Once pledging not to boost range of missiles, Iran now says it's 'constantly increasing' range.
But on June 19 of last year, in an obvious effort to calm American and European anger, Pasdar Commander Major General Mohammad-Ali Jafari announced that Iran has no plans to build any missile with a range greater than 2,000 kilometers.
That was contradicted August 5 of this year when Gen. Mahdi Rabbani, the deputy chief of the joint staff of the armed forces for operations, said, "Our missile power deters any regional or extra-regional acts of aggression--and the range of our missiles is also constantly increasing."
Iranian officials have often--but not consistently--said Iran would not build any missiles with a range greater than 2,000 kilometers so as not to frighten Western Europeans. The range of 2,000 kilometers allows Iranian missiles to reach the Balkans (and Israel) but not Western Europe.
Iran has claimed a range for its largest missiles of 2,000 kilometers (1,250 miles) for almost two decades.
While Rabbani said Iran is "constantly" increasing the range of its missiles, he did not give a maximum range for missiles today.
Last year, Jafari said, "We have the scientific ability to increase our missile range, but it is not our current policy since most of our enemies' strategic targets are within the 2,000-kilometer range. This range is enough to protect the Islamic Republic."
Jafari's remarks had to be taken with a grain of salt since Iranian military officers have switched back and forth over the years between saying what Jafari said and asserting that Iran might build longer-range missiles. But Rabbani said Iran was already building missiles of greater range.
The fact that Iran has been able to put satellites in orbit means it has the technology to build a missile that could reach even the United States.
Jafari's comments last year might have been prompted by a May 23, 2018, report in The New York Times that said the Islamic Republic might already be secretly trying to develop a missile capable of reaching the United States.
The newspaper was careful to say the evidence was not conclusive, but then listed several indicators of work on a much larger missile than Iran has produced to date.
The Times contacted five outside experts who independently reviewed the findings and agreed there was compelling evidence Iran was developing longer-range missile technology. A big problem is that Iran is not consistent in its talk about its missile plans.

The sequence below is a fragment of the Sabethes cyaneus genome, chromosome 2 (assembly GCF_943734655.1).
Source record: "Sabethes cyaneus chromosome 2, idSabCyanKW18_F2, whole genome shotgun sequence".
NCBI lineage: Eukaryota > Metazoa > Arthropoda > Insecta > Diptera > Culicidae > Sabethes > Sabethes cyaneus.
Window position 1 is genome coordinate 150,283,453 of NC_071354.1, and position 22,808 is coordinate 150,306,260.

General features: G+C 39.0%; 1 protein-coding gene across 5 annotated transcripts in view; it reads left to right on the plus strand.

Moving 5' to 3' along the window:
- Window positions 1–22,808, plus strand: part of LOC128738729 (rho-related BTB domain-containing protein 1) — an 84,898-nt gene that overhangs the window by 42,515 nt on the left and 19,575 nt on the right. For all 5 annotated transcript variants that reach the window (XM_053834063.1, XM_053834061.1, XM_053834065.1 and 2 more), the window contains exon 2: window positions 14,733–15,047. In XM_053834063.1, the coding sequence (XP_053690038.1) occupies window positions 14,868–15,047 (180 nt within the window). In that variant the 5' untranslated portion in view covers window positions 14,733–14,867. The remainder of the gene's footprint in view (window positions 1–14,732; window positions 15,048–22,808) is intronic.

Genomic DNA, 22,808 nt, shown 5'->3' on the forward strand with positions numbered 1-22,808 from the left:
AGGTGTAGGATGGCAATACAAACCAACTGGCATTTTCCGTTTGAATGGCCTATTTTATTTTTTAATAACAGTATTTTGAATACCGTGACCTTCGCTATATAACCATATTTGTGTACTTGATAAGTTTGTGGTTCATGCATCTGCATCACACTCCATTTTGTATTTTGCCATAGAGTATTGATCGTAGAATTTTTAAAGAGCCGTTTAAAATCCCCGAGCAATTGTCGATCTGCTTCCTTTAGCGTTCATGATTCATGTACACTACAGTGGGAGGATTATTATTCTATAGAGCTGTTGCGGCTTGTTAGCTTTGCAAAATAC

In November 2017, Jafari said the Pasdaran might build missiles with a longer range if Europeans don't act nicer.
Yet, just three weeks earlier, on October 31, 2017, Jafari announced that Supreme Leader Ali Khamenehi had decreed that the maximum range of any Iranian missile should be no more than 2,000 kilometers.
That appeared to be an effort to avoid irritating the United States with the periodic talk of Iranian military officers about building missiles with greater range.
But on November 23, 2017, just three weeks later, Jafari said, "If we have kept the range of our missiles to 2,000 kilometers, it's not due to lack of technology....
We are following a strategic doctrine. So far, we have felt that Europe is not a threat, so we have not increased the range of our missiles. But if Europe wants to turn into a threat, we will increase the range of our missiles."
Pointedly, he did not mention the Supreme Leader's order of just three weeks earlier, suggesting the "order" was actually a propaganda announcement rather than a policy announcement.
That left open whether Rabbani's announcement of "constantly increasing" missile range was a statement of policy or just rhetoric intended to show that the Islamic Republic was tough. Such tough-man rhetoric has been a common response to the Donald Trump's tough-man rhetoric.
Jafari's threat to bring Europe within the range of Iranian missiles came after French President Emmanuel Macron called for the world to sit down with Iran to negotiate limits on its missiles. That prompted outrage in Tehran.
In August 2016, then-Defense Minister Hossain Dehqan said there was no limit on the range of Iran's missiles, adding to the confusion of what was Iranian policy.
In June 2017, Bloomberg News said a secret Pentagon report assessed that Iran had only 50 Shahab-3 missiles, with a 2,000-kilometer range, in stock. That is a stunningly low number considering the Shahab-3 has been in service since 2003.
A Shahab-3's maximum payload is assessed at 990 kilograms. By comparison, a single US B-1 bomber can carry a payload of 34,000 kilograms. In other words, two B-1s can carry a third more explosive power than all of Iran's 50 Shahab-3's put together. And the B-1s can return to make repeated bombing runs.